Steve Wozniak, a co-founder of Apple, Inc., was sued by a Connecticut business professor for allegedly stealing the business idea for Woz U, a technology school established to “help create the innovators of tomorrow and narrow the technology skills gap in the U.S. by working with Learners, Higher Education Institutions and Corporations.” In the lawsuit, Ralph Reilly accused Wozniak of theft of intellectual property and copyright infringement, demanding $1 million in compensation. Reilly claims he revealed the idea for the technology school to Wozniak in 2010 and asked Wozniak if the school could bear his name. According to Woznick, however, Reilly was merely a fan Wozniak met briefly during a photo-op, where Reilly sought Wozniak’s advice on the proposed school and Wozniak casually agreed to the use of his name.
The case went to trial last month. Despite a contract signed by Wozniak and a series of emails in which Wozniak admitted his doubts that Woz U “would have happened without [Reilly’s] initial idea,” the jury deliberated for less than 30 minutes, finding in favor of Wozniak. Specifically, the jury found Reilly “failed to establish evidence of any wrongdoing on the part of Wozniak.” Reilly’s breach of contract claim against Wozniak was previously dismissed by the court prior to the trial. Regarding his victory, Wozniak stated:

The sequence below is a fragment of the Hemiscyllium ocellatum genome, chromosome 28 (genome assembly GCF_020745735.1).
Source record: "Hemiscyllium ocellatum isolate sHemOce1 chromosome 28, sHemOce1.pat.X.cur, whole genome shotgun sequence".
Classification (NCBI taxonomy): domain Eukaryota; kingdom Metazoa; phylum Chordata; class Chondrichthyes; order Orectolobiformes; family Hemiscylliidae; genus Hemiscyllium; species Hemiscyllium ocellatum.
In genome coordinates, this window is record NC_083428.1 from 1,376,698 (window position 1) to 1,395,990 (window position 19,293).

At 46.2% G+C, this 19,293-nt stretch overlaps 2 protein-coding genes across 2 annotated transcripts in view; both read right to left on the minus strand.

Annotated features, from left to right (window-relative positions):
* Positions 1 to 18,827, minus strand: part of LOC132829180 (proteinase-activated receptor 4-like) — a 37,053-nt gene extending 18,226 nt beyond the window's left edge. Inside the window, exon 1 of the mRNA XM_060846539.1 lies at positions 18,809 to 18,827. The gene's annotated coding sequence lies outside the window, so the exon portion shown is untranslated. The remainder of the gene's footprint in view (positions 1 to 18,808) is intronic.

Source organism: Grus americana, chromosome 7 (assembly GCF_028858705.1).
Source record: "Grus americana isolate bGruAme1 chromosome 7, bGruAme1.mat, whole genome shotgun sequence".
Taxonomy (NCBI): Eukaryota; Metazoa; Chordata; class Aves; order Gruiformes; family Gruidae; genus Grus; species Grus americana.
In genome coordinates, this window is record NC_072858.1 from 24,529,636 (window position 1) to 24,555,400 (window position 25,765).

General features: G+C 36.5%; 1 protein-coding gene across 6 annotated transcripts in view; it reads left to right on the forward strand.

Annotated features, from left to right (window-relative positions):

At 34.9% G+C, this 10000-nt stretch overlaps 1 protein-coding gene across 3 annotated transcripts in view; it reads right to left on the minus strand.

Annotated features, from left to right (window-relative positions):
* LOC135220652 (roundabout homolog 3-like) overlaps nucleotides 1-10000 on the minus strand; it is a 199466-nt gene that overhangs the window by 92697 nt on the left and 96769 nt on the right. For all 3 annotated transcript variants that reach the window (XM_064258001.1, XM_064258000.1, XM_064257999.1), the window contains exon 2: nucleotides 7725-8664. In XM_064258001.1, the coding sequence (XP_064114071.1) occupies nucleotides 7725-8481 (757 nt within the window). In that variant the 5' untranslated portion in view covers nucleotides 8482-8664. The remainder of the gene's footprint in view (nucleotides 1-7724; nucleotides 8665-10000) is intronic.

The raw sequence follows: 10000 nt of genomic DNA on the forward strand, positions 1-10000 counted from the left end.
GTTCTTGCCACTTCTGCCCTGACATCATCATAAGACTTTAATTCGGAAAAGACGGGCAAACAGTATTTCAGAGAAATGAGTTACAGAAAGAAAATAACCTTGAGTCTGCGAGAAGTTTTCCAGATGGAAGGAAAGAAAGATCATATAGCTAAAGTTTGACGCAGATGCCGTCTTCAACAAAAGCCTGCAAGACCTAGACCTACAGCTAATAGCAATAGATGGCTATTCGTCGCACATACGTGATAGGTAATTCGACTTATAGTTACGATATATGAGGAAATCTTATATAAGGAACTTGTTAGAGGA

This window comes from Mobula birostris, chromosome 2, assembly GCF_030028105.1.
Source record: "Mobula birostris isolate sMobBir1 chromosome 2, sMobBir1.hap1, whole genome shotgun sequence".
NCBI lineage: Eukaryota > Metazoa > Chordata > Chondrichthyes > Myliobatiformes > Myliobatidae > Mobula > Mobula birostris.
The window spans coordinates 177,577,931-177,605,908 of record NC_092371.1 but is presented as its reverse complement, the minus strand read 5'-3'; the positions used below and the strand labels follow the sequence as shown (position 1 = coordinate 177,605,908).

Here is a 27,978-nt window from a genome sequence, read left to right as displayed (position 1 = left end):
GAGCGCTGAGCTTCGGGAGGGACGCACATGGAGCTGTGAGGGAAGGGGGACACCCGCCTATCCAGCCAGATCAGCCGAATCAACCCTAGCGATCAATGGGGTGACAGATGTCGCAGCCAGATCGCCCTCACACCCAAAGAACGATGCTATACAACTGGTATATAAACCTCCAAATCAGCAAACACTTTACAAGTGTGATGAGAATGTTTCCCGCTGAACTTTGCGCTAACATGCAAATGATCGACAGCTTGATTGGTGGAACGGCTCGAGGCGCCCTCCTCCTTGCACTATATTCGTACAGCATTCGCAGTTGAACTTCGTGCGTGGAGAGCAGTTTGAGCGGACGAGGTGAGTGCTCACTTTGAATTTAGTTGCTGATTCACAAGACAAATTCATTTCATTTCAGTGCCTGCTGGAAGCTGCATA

I am really pleased with the outcome of this lawsuit. From the time this issue was brought to my attention, I was confident that I would be vindicated by the facts surrounding the case since I had not seen or approved a demo site using my name. I’m glad the jury agreed. . . . Given the fact that the lawsuit centered around the use of my own name and pictures on the non-existent website in question, it makes perfect sense that the jury would see that there was no copyright infringement on my part.
Jury trials are picking up across the country as courts lift COVD‑19 restrictions and begin addressing the backlog of cases that piled up during the pandemic. If you need assistance maintaining or defending a civil lawsuit in state or federal court in North Carolina, please contact us at (704) 457-1010. For more information regarding our firm, attorneys, and practice areas, please visit our website at www.lindleylawoffice.com.